Flux Data Flow updated to include External Libraries

Code Example

To integrate an OpenLayers Map (and other external libraries) into our React / Flux pattern, we will create a standard “wrapper” Component to house the OpenLayers Map. The wrapper Component’s render function will create a div element in the DOM, which will contain our OpenLayers map.

class Map extends React.Component {
  
  render () {
    return (
      <div ref="mapContainer"> </div>
    );
  }
 
}

module.exports = Map;

We need to make sure the container div has been rendered into the DOM before creating the Map. The wrapper Component’s componentDidMount() function executes after the wrapper Component’s render() function completes for the first time, which makes it the perfect place to create the OpenLayers map (since we know the map container div will have been rendered into the DOM).

Notice on line 18 below, we are using the React component’s Refs to retrieve the map container div (the call to this.refs.mapContainer). Once we create the OpenLayers Map and Vector Layer objects, we will save references to them into the wrapper Component’s state (see lines 36-39). Saving these references to state will allow us to interact with the external OpenLayers objects later on.

class Map extends React.Component {
  
  //other functions eliminated for brevity

  componentDidMount() {

    // create feature layer and vector source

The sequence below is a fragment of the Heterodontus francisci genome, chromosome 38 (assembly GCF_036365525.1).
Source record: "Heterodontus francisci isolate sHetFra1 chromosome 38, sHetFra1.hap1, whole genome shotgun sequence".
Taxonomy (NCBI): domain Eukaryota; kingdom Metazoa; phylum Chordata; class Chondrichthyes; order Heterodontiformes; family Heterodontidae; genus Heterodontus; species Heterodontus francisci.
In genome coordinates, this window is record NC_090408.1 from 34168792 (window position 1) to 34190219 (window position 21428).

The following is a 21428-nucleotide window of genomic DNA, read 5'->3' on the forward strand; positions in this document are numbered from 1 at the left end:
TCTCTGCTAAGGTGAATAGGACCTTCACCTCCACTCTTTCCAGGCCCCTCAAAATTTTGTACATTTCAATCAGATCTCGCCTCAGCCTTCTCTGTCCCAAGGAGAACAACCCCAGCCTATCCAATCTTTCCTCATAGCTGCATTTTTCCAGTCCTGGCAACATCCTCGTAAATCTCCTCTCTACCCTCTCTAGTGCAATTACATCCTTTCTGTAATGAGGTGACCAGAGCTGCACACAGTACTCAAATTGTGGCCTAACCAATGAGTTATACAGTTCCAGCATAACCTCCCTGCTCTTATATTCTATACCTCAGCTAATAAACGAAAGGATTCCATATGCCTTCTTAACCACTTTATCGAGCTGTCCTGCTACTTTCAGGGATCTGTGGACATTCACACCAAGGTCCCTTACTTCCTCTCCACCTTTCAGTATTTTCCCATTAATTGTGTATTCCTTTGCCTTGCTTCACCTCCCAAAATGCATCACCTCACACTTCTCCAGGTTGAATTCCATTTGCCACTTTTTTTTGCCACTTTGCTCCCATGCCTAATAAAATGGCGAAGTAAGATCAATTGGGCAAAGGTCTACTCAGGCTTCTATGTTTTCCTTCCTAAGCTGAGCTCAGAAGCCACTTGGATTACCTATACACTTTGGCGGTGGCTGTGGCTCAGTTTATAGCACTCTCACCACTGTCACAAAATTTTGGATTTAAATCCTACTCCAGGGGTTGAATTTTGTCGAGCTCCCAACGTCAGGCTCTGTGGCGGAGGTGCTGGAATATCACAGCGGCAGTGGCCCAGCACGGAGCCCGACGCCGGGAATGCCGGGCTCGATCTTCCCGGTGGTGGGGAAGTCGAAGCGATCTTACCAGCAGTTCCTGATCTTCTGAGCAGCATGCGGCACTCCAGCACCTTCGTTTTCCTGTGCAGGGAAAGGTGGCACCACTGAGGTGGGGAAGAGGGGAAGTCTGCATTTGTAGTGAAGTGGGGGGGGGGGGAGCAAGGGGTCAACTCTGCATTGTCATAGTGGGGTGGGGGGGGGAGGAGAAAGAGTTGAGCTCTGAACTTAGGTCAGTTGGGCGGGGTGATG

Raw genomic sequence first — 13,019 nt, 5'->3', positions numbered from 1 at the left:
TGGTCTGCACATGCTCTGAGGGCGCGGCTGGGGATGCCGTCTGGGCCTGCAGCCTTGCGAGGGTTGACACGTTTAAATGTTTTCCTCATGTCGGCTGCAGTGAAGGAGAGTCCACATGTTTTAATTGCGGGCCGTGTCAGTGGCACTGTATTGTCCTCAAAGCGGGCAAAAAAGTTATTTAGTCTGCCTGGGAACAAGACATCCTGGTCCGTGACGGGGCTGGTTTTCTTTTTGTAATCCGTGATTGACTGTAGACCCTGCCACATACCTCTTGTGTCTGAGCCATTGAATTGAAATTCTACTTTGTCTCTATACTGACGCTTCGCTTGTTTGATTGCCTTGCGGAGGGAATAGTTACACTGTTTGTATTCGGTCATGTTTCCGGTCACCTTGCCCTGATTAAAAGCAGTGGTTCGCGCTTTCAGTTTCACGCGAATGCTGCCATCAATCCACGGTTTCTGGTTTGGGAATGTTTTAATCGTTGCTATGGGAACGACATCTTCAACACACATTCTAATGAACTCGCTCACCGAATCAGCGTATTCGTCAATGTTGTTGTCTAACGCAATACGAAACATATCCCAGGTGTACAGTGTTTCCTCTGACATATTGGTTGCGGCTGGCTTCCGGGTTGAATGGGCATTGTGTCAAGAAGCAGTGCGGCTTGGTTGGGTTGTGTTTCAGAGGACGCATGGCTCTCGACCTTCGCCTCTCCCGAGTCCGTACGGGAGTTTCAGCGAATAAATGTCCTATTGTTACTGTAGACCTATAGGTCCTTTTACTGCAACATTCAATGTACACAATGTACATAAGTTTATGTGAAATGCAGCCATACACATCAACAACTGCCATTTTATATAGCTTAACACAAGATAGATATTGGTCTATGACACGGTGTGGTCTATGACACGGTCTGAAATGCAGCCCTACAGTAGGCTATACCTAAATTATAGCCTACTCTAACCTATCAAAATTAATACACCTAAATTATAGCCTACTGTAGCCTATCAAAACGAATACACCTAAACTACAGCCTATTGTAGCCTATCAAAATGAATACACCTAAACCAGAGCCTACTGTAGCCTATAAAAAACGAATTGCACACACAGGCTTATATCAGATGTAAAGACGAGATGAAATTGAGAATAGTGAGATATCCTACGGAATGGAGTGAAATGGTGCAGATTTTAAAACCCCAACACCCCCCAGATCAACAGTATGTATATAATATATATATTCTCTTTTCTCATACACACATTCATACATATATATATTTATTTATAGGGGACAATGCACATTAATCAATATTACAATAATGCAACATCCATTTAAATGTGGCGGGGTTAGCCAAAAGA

var featuresLayer = new ol.layer.Vector({
      source: new ol.source.Vector({
        features:[],
      })
    });

    // create map object with feature layer
    var map = new ol.Map({
      target: this.refs.mapContainer,
      layers: [
		//default OSM layer
		new ol.layer.Tile({
		  source: new ol.source.OSM()
		}),
        featuresLayer
      ],
      view: new ol.View({
        center: [-11718716.28195593, 4869217.172379018], //Boulder, CO
        zoom: 13,
      })
    });

    // save map and layer references to local state
    this.setState({ 
      map: map,
      featuresLayer: featuresLayer
    });

  }

  //other functions eliminated for brevity

}

module.exports = Map;

We will write logic in the wrapper Component’s componentDidUpdate() function to reference the OpenLayers Map and Vector Layer objects in state, and update these objects with new data anytime the wrapper Component is updated.

The new vector data is pushed onto the OpenLayers Map by replacing the Vector Layer’s Source object with the new routes data. In this example, routes are supplied by props, but they could of course come from Component state or directly from a Flux Store.